Edge Media

Few people know that the last two decades have seen unprecedented corporate media consolidation. The U.S. media was already fairly homogeneous in the early 1980s—some fifty media conglomerates dominated all media outlets, including television, radio, newspapers, magazines, music, publishing and film. In the year 2000, just six corporations dominated nearly 90% of all U.S. media. That figure remains true to this day.

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In addition, corporate media outlets in the U.S. are legally responsible to their shareholders to maximize profits. It is not the idea of corporate media itself that is ultimately a bad thing, for it can foster healthy competition and provide a check against government insider agendas. However, the concern is that the concentration of ownership with a bias toward the prevailing economic and political influences leads to a break down of unaccountability and abuse of power. Creating transparency through a number of diverse perspectives has dwindled, contributing to a hegemonic narrative.

As a growing counter-culture to corporate media, Edge Media seeks to amplify the voices of social justice, end discrimination, democratize the viewpoints of socio-political commentary, and bring greater transparency to the imbalances in the mainstream media. Forms of Edge Media include, but are not limited to, radical media, dissident and social movement media, ethnic/racial media, indigenous media, community media, subcultural media, student media, and avant-garde media.

Operating at the media’s edge, these forms of progressive reporting dig beneath manipulative, “shock value” headlines to bring more insightful and accurate reporting to illuminate social consciousness through journalistic balance. NNF supports forms of Edge Media because it is independent and publically owned. These broadcasts are funded either entirely or almost completely through contributions from listeners, viewers, and foundations, without accepting advertisers, corporate underwriting, or government funding. This allows media to maintain its independence.

Edge Media is paramount in its ability to give a platform to information from across many sectors, inclusive of independent and international journalists and experts, and ordinary people who are affected by world events, grassroots leaders and peace activists, academics, artists and unbiased analysts. It allows space for contentious debates, uncensored reporting, and critical thinking. With Edge Media, a far more integrative view of world affairs emerges from a wide range of sources.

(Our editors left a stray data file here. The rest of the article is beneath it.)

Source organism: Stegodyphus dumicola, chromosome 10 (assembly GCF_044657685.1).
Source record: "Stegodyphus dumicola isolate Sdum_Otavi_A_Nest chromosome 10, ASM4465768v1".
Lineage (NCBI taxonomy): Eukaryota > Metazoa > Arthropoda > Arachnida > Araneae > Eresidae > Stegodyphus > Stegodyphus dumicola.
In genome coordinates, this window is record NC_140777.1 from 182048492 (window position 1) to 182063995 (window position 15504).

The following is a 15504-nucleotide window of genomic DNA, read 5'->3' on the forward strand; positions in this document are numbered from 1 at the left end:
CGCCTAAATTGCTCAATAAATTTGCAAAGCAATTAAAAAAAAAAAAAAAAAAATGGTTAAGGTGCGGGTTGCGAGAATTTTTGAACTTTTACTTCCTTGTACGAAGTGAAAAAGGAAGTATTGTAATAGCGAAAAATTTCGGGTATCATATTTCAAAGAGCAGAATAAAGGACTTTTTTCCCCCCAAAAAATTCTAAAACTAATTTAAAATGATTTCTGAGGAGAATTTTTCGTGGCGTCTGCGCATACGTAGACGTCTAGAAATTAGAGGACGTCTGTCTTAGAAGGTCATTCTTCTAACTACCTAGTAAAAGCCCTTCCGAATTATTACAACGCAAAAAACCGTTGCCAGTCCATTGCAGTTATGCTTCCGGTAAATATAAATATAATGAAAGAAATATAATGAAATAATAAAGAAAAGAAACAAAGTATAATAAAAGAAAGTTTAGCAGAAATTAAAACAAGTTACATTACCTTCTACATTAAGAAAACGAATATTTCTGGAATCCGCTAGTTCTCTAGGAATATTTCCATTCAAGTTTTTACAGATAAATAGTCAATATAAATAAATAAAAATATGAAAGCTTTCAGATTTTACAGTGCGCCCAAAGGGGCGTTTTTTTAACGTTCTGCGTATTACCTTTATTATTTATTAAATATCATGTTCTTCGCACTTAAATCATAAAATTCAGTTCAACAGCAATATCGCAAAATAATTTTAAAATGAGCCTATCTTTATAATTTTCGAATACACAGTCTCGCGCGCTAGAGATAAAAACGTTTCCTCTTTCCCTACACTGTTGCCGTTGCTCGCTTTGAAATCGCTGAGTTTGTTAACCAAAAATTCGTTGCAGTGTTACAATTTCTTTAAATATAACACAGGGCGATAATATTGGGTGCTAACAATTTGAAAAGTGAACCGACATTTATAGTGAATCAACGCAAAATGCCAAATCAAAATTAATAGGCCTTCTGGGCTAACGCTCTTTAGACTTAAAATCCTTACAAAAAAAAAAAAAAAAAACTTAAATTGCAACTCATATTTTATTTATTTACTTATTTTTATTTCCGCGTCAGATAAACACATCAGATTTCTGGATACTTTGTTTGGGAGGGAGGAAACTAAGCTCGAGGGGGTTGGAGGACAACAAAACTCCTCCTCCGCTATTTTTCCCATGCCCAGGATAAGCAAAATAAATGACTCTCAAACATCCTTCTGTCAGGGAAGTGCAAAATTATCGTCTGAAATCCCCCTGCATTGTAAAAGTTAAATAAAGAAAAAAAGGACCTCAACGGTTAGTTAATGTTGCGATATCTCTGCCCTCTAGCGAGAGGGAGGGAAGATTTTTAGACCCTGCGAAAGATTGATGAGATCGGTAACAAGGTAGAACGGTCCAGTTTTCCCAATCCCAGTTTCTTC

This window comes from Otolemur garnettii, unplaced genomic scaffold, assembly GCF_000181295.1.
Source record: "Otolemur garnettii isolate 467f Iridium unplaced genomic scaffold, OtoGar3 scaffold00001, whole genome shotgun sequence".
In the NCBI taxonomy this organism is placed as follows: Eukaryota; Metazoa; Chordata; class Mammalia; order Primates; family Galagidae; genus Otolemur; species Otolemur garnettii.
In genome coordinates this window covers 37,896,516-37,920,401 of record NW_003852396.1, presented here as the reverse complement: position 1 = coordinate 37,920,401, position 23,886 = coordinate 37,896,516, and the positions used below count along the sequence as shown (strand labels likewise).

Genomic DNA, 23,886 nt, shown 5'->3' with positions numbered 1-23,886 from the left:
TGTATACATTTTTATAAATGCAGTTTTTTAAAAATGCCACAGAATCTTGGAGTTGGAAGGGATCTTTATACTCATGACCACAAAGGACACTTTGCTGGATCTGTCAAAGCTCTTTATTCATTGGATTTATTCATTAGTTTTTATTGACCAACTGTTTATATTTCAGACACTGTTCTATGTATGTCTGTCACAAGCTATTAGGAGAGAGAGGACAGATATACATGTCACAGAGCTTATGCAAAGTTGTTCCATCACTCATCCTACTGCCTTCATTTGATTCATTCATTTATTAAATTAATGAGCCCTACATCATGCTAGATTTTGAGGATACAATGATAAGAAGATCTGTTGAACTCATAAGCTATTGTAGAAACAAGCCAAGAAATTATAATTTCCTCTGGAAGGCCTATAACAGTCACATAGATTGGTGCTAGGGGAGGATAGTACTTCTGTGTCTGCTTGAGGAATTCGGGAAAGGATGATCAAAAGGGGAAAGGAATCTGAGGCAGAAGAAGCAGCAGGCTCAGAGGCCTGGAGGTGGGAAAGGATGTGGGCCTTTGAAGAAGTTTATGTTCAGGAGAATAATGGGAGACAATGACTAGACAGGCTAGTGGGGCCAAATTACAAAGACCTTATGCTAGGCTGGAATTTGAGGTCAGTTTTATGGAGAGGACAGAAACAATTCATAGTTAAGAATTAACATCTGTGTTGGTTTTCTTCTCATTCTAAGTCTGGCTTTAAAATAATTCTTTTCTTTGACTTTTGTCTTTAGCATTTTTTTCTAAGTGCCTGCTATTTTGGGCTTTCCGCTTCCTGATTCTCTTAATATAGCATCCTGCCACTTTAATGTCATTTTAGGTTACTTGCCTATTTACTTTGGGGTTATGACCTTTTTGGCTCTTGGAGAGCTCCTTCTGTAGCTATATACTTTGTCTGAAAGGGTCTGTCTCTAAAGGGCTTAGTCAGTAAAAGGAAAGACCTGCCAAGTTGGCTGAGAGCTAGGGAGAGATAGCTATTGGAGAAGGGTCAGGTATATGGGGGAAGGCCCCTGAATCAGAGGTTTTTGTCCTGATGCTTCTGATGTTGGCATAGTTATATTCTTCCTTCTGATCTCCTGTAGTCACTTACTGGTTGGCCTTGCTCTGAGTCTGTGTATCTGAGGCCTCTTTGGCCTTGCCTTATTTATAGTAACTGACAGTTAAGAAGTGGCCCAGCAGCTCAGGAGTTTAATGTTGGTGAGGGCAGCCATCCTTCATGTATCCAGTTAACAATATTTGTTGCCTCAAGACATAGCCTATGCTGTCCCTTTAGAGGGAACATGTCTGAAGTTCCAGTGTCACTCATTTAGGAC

Democracy Now!
Link TV
KQED Public Media of Northern California
Juice Rap News
KPFA Community Radio

Democracy Now! is a national, daily, independent, award-winning news program hosted by journalists Amy Goodman and Juan Gonzalez. Pioneering the largest public media collaboration in the U.S., Democracy Now! is broadcast on Pacifica, NPR, community, and college radio stations; on public access, PBS, satellite television (DISH network: Free Speech TV ch. 9415 and Link TV ch. 9410; DIRECTV: Free Speech TV ch. 348 and Link TV ch. 375); and on the internet. DN!’s podcast is one of the most popular on the web.


KCETLink is the national independent public transmedia organization formed by the merger between KCET and Link Media. A viewer-supported 501c(3) organization, its content is distributed nationally via satellite on DIRECTV (ch. 375) and DISH Network (ch. 9410), in Southern and Central California via broadcast and cable, as well as through various digital delivery systems. Link TV broadcasts programs that engage, educate and activate viewers to become involved in the world. These programs provide a unique perspective on international news, current events, and diverse cultures, presenting issues not often covered in the US media.


KQED serves the people of Northern California with a community-supported alternative to commercial media. KQED provides citizens with the knowledge they need to make informed decisions; convene community dialogue; bring the arts to everyone; and engage audiences to share their stories. They help students and teachers thrive in 21st century classrooms, and take people of all ages on journeys of exploration—exposing them to new people, places and ideas. KQED celebrates diversity, embraces innovation, values lifelong learning and partners with those who share their passion for public service.


Juice Rap News: the internet nation’s on-beat musical, independent current-affairs programme responsible for turning bollocks-news into socio-poetical analyses which everyone can relate to and understand – written & created by Giordano Nanni & Hugo Farrant in a backyard home-studio in suburban Melbourne, Australia – on Wurundjeri land.

Juice Rap News relies on the involvement of a dedicated team of people, including support actors, voice-over artists, music composers, vfx artists, designers, make-up artists and prop-makers. Here are some of the people who make this project possible.


Founded in 1949 by Lewis Hill, a pacifist, poet, and journalist, KPFA was the first community supported radio station in the USA. KPFA broadcasts on 94.1 FM and KPFB 89.3 FM, Berkeley, and KFCF 88.1 FM, Fresno, California. Much of KPFA’s programming is local, original and eclectic, with a well produced mix of news and in depth public affairs, an ongoing drama, literature and performance series, interviews, and reviews. KPFA travels the region to broadcast live music, demonstrations, and cultural events. The majority of the staff are unpaid community volunteers donating their time and energy to bring you KPFA programming.